As for the comments regarding racism, I could go on for days about this. The main message is this: What you resist persists. If you are looking for evidence of racism, you will see it everywhere. And for God's sake, learn the language! Like it or not, people will judge you based on what you say or write, and may dismiss you without even thinking about your message. Even if the message in the first post was well-thought out (I can't see much evidence that it was), the point would be hopelessly lost due to the inability to communicate it well....or at all. I have tried several times to struggle through the poor grammar and punctuation, and I still don't see any substantiation of the point. Actually, I'm not sure I see the point either.
I agree with the third post. This is not the forum for comments about racism and the like. Take that fight "outside," if you really still believe you can fix anything by fighting. I think of my comments as correcting the record, and in case you think I'm doing exactly what I say shouldn't be done, I will not post on anything like this again.
Now go invent something that helps people, or support those who do!
"Give me ambiguity, or give me something else."
"Mr. Kaman's invention selling methods aren't the real keys to his success. If you re-read the article, you will find what he does is not aimed at selling. His aim is to better mankind through his inventions."
I got a good chuckle at this. The fact that you believe the above statement only proves just how good at marketing himself Mr. Kamen really is.
Regarding the racism thing; your second paragraph was exactly my point, though in more words.
Even if one or more of his inventions never becomes commercially viable, we cannot predict the spin-off affect it may have on the subsequent development by others who take the idea and run with it.
Kamen's most important invention was the one that spurred development of the Segway; the iBot, wheelchair replacement. Contenders include the insulin pump for pregnant women and the Slingshot water purification device. And let's not forget the stent.
I was a mentor for a First team for 3 years. To me the biggest difference between First and any other competition is that the all of the competitors work together. I helped a rookie rival team, from a rural school from North Dakota set-up next to us in a regional competition, write the software they needed so they could compete. The team had no access to anyone with programming skills and was hoping someone could help them. The kids from MY team heard their about their dilemma and asked if I could help.
The regional competition has announcers in the pit who make general requests if say one team's robot is broken and they need parts. Four teams will show up 5 minutes later parts in hand, because no one wants to see another team sitting out from a match. It is so hard to explain how different it is compared to any "competition" in our culture.
Honestly the most prestigious award, The Chairman's Award" has nothing to do with how well your robot performs, and all to do with the difference your team has mad in the community.
It really is a great thing to be a part of if you can.
I was staring at the Distiller and thinking there has to be a better way. The world's poor can't afford a machine that's going to cost thousands if not 10's of thousands, even if it's purchased at a village level. Like the solar cookers, they need something fashioned out of a foil-lined cardboard box or the like. Preferably with a minimal CO2 footprint and not requiring any oil-based components.
You're so right, Dean. The world's a mess and we are messing around with distractions. I could cheerfully throttle the next person who boasts yet another electric car that can do 0-100 in 12 secs. We need bikes made entirely of bamboo.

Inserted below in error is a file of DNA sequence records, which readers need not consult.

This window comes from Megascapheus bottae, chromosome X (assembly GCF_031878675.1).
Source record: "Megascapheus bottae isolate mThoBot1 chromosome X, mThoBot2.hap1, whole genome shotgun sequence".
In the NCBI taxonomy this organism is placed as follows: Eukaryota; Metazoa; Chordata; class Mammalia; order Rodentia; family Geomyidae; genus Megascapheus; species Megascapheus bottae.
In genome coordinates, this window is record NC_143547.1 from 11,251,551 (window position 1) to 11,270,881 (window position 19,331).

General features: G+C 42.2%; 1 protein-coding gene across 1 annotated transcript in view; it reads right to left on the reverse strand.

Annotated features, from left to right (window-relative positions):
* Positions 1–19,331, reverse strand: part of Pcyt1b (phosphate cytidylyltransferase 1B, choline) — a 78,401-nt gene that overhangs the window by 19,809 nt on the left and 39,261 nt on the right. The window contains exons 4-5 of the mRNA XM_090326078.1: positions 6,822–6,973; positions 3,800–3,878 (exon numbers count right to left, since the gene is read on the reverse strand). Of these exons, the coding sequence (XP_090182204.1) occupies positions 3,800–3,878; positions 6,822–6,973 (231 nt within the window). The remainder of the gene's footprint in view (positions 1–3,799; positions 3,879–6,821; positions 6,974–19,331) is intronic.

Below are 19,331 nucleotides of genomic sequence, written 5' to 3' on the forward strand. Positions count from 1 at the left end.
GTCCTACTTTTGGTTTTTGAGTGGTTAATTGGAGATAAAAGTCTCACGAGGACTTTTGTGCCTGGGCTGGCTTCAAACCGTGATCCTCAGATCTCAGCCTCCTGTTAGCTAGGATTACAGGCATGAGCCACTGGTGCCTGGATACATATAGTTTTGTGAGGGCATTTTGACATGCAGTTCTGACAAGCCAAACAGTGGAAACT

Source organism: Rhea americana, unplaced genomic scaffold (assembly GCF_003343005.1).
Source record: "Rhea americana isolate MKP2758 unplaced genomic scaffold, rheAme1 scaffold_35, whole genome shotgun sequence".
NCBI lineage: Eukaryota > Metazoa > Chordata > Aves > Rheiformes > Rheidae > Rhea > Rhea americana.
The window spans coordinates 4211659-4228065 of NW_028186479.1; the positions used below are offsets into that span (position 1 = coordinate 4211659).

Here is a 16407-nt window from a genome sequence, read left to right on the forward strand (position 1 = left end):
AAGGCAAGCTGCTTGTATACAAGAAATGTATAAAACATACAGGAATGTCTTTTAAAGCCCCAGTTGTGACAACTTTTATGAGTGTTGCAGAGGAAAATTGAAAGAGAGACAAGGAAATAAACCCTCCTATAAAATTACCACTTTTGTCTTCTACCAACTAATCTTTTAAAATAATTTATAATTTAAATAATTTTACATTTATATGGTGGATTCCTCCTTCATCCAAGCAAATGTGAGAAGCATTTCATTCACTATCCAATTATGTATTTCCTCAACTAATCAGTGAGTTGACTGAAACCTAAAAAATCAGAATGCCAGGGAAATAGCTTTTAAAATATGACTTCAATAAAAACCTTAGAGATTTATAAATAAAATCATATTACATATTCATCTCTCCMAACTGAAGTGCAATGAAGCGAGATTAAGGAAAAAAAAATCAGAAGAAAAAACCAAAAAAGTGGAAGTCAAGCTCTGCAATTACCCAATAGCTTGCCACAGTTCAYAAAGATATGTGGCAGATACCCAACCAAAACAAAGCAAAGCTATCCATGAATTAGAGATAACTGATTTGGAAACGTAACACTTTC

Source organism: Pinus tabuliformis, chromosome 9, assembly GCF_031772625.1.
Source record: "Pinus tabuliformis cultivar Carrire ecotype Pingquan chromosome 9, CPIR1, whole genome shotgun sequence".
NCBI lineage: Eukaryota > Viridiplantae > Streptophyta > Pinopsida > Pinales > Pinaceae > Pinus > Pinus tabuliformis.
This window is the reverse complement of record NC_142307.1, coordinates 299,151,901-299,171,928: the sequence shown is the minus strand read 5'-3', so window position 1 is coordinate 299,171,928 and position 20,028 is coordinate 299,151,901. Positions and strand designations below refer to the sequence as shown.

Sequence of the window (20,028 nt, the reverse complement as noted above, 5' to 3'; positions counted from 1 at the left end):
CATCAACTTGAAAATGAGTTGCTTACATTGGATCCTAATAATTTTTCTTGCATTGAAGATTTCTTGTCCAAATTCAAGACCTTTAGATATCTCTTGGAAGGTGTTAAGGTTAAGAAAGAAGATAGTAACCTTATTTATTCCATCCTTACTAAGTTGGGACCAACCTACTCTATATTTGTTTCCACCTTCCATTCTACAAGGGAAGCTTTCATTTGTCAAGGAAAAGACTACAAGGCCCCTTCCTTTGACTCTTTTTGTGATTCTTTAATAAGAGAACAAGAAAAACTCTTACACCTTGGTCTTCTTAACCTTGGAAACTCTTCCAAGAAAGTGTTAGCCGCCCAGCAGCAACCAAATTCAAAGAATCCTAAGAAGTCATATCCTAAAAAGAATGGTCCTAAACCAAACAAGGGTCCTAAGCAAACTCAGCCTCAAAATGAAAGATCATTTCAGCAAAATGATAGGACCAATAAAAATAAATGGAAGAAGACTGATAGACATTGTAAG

"Dean Kamen Won't Be Satisfied Until He Reinvents Us All" I thought this might be an interesting article and started it with the thought that it would be something about saving the world from it's current predicaments. Then I find out that what the title should have been is "Dean Kamen wants to change everyone else" as he enjoys his 32,000 sq. ft. home (32,000!), his Tesla, Porsche, and Hummer, his 2, 2 mind you, helicopters, and his own private island!! I can't believe that he takes his helicopter to work and not a Segway! I could not bring myself to finish the article because I am not interested in the least to hear from an egotistical hypocritical bigot. I've often wondered myself why the Segway hasn't become more popular, could it be that the cost is paying for the basic "needs" in life for Mr. Kamen...
I have a response for you, Bruce Borrowman.
You should have kept reading.
I have been a member of a FIRST Robotics team for 3 years now, being a full-time member of not one but two FIRST teams in the 2008-2009 season, one of which (a rookie team) ranked 20th at the Nationals in Atlanta. (By the way, it was a lot of fun, you should try to go to a regional next March, if you have the time!)
But to the point: Mr. Kamen is not as egotistical as some of the other comments seem to indicate. He has these things because he is in such high esteem and high demand by his professional acquaintances, he requires personal, private long- and short-distance transportation. And besides, if you had earned as high a living standard as he has, wouldn't you acquaint yourself with a Porsche?
Also, his business and his home are miles away. Could you ride a Segway for miles? I didn't think so. The batteries would die, or the device would end up broken. Plus, I don't know if you've ever seen one, but they're not especially fast. I think that a more correct analysis of Dean is as a idealistic realist. He sets off on journeys to improve humanity, and actually accomplishes them.
And besides, when I spoke with him, he didn't seem too thrilled to be a veritable rock star of engineering. It's almost as though he's doing all of this out of a sense of duty to the world, as though he's the one who has the ability and drive to change the world, and so he's the one who has to do it, whether or not he gets tired, or upset, or frustrated about it.
Please, before you sound off about an article in the future, make sure you actually read the whole thing. Thank you.
Stand in front with style.Honestly i didn't who is Kamen before this.
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He is a very great man, I wish that I can do like him.
Bah! Anyone who dresses in denim is a ijit. Worst clothing fabric on the face of the Earth, with the possible exception of burlap.
Focusfusion.org will do more to change the world than Dean Kamen.
P.S. Anyone who accuses others of racism to discredit their ideas is also a ijit.
I like Kamen's personal vehicle. Small and simple. Does anybody know how much is it?